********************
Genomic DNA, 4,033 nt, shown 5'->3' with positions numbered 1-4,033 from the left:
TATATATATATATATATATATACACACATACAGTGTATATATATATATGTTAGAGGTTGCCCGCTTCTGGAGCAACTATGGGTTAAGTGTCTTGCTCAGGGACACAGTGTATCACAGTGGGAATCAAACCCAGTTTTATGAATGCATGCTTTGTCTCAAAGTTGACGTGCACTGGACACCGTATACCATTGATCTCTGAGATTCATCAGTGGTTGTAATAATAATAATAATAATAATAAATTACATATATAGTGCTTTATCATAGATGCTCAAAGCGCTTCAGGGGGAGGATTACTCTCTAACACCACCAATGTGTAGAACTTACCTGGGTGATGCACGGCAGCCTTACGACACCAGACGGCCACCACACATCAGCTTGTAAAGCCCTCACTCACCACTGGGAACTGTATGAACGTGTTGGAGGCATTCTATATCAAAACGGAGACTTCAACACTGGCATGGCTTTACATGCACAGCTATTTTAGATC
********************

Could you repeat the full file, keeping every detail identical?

Genomic DNA, 4,033 nt, shown 5'->3' with positions numbered 1-4,033 from the left:
TATATATATATATATATATATACACACATACAGTGTATATATATATATGTTAGAGGTTGCCCGCTTCTGGAGCAACTATGGGTTAAGTGTCTTGCTCAGGGACACAGTGTATCACAGTGGGAATCAAACCCAGTTTTATGAATGCATGCTTTGTCTCAAAGTTGACGTGCACTGGACACCGTATACCATTGATCTCTGAGATTCATCAGTGGTTGTAATAATAATAATAATAATAATAAATTACATATATAGTGCTTTATCATAGATGCTCAAAGCGCTTCAGGGGGAGGATTACTCTCTAACACCACCAATGTGTAGAACTTACCTGGGTGATGCACGGCAGCCTTACGACACCAGACGGCCACCACACATCAGCTTGTAAAGCCCTCACTCACCACTGGGAACTGTATGAACGTGTTGGAGGCATTCTATATCAAAACGGAGACTTCAACACTGGCATGGCTTTACATGCACAGCTATTTTAGATC